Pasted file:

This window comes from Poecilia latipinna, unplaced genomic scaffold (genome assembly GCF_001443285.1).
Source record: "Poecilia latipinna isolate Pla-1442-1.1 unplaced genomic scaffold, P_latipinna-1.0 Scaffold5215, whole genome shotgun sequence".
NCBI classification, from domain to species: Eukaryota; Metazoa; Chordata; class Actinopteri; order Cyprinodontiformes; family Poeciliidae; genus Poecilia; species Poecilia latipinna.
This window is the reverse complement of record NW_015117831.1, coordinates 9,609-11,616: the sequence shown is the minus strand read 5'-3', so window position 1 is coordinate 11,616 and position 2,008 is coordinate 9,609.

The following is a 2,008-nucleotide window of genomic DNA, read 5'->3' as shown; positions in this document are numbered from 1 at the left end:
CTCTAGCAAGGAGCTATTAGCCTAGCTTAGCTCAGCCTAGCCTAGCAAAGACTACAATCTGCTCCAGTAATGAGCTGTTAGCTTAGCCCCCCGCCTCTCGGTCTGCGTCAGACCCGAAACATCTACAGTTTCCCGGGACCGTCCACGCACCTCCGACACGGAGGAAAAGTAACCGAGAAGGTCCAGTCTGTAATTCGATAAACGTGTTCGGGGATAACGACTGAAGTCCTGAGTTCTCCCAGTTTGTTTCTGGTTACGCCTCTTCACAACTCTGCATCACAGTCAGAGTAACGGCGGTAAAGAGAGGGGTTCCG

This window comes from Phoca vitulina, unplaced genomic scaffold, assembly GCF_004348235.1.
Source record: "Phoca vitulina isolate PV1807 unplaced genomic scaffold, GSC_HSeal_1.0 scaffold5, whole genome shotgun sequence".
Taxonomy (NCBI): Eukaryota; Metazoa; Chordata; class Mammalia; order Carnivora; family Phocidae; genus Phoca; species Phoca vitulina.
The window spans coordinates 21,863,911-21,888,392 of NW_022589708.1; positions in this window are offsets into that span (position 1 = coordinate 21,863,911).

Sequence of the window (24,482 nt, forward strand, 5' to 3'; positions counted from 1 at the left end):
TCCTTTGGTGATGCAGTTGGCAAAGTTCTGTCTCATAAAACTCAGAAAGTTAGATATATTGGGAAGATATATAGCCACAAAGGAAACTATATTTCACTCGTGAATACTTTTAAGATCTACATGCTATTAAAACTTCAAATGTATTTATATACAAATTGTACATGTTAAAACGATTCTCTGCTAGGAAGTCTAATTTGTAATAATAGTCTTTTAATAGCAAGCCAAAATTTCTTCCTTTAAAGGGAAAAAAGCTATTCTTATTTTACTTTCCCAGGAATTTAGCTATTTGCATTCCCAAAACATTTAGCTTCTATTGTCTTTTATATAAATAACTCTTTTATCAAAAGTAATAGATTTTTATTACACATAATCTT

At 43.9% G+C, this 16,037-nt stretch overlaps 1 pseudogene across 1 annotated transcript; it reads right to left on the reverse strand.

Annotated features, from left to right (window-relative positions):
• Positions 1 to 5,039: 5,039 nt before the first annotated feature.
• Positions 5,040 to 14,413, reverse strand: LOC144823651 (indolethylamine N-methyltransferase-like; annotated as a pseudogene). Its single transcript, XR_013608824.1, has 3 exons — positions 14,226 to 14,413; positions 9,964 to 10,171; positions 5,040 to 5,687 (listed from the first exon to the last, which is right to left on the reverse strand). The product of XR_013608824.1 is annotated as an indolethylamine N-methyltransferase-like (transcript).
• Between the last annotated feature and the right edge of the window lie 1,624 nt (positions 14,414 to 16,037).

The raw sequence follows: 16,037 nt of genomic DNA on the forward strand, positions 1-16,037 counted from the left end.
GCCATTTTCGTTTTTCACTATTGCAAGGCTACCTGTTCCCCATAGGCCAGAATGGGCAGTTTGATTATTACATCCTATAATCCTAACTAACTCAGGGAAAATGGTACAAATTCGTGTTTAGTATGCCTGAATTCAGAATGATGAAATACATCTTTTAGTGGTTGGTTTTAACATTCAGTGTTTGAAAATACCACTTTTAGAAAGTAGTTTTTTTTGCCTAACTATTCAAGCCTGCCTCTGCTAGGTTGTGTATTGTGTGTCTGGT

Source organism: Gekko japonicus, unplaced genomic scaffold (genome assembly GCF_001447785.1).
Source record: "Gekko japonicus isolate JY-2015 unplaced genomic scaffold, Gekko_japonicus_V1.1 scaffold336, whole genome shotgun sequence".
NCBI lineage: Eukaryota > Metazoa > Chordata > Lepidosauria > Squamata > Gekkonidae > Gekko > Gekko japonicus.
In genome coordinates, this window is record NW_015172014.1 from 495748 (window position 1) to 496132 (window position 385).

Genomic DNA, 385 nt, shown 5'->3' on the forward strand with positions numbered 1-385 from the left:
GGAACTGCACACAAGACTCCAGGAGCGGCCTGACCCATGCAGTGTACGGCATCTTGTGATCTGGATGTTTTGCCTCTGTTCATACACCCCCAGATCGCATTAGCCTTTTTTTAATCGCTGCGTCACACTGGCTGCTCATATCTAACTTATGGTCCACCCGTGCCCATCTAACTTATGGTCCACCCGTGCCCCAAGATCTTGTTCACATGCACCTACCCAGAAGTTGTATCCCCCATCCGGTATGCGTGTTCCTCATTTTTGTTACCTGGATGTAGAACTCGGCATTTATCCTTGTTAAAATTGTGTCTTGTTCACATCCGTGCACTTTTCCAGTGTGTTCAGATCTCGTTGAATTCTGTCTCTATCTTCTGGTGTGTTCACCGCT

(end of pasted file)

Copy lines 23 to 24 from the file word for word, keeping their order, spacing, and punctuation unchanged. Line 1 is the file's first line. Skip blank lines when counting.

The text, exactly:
In genome coordinates, this window is record NW_015172014.1 from 495748 (window position 1) to 496132 (window position 385).

Genomic DNA, 385 nt, shown 5'->3' on the forward strand with positions numbered 1-385 from the left: